A Marketing Case Study: Disney+
Contributed by Bryce Ward
There is an extremely high chance that you have heard about Disney+ in recent weeks, and from a marketing stand-point this is quite the feat. For two years Disney had been preparing for their risky entry into the streaming service market, and on November 12th all of their preparations came to a head as they unleashed what has become the most unprecedented marketing campaign in recent memory.
Disney achieved what most businesses do not even dare to dream – their goal was to reach at least 95% of their target audience, which equates to around 100 million homes, and they accomplished it. Of course, Disney has the distinct advantage of being a multi-billion dollar media giant, meaning they can throw practically any amount of money they wish at a marketing campaign, but there is still a lot we can learn from their launch of Disney+.
It does not matter if you have an endless amount of money to dedicate toward a marketing campaign – if you do not spend it wisely, it will not be successful. There are numerous examples of industry giants wasting millions in misguided marketing efforts, but Disney is not one of them. The decision to enter the enormously competitive streaming market, dominated by the likes of Netflix and Apple TV, entailed a high degree of risk for Disney, who already has a significant foot-hold of their own in the more traditional media industry. But Disney, well aware that traditional media is slowly, but surely, losing the tug of war battle with streaming, knew that they had to adapt and evolve. Enter Disney+.
Disney knew that if they were going to go after a company as dominant as Netflix, they had to go all in. In other words, they devised their marketing campaign in proportion to their circumstances – and this everyone can emulate. For Disney to have a successful launch, they could not afford to rely on organic growth. They had to create the growth by brute force. They invested money in practically every form of marketing imaginable to ensure that nearly every single American, either directly or indirectly, knew about their new streaming service. Most businesses will not have to invest such a considerable amount of resources into their campaign because most businesses are not trying to take down Netflix, but the lesson still remains: If you want to achieve a goal, you cannot invest a deficient amount of resources toward realizing it.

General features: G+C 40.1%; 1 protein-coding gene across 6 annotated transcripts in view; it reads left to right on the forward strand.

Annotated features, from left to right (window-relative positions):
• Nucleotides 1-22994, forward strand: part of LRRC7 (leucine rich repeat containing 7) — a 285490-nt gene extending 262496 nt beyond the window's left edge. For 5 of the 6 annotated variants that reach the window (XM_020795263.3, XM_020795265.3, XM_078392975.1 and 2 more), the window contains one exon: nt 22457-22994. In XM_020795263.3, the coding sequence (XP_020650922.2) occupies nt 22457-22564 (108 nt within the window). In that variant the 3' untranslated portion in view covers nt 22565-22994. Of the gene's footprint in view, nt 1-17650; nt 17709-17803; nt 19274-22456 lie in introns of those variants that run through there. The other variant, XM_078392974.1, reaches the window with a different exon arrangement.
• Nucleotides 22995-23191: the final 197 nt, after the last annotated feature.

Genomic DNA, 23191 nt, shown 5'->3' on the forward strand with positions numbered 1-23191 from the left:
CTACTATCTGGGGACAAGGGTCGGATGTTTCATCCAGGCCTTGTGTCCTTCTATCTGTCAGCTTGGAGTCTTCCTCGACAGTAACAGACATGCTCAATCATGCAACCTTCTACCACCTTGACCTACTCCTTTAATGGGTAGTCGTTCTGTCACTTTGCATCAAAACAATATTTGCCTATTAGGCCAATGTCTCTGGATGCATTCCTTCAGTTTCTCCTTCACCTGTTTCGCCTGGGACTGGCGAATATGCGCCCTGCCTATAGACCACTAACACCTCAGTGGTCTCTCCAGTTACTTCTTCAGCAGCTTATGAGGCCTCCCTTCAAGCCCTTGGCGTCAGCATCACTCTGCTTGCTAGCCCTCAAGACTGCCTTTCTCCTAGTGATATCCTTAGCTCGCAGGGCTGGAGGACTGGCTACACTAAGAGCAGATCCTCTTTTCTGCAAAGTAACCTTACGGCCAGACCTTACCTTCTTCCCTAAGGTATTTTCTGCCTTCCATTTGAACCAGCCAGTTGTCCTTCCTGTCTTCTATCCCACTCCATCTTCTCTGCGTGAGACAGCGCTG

Granted, determining the right amount of money to dedicate toward your campaign is only half the battle – determining what to direct that money towards, and when to do it, is just as important. With the amount of money Disney+ spent in advertising, it would have been hard for them to miss; however, they were still smart in their approach. For instance, the date of their launch (right in the heart of the holiday season) was not coincidence. They strategically chose a launch-date that would giver their product the best chance at success, a time when kids are home from school and the cold weather keeps everyone glued to their couches. They also built upon their consumer loyalty by offering discounts to early supporters, dropping the annual subscription fee from $70 to $47.
Perhaps their only mistake was dedicating too much energy into their marketing and not enough into their product (or, more specifically, their servers). Disney spent a considerable amount of energy trying to ensure that their servers were capable of handling the millions of new subscribers that their marketing campaign successfully brought in, yet they still experienced issues shortly after launch. This, too, is an important lesson that everyone can learn from: No matter how successful your marketing campaign may be, you have to ensure that your product or service is capable of living up to it, otherwise you will end up with a PR disaster and all of your marketing efforts will be turned on their head.
Disney was able to spend much more money on their marketing campaign than practically any other business is capable of spending, but the way in which they spent their money, and even their time, is something everyone can learn from and emulate.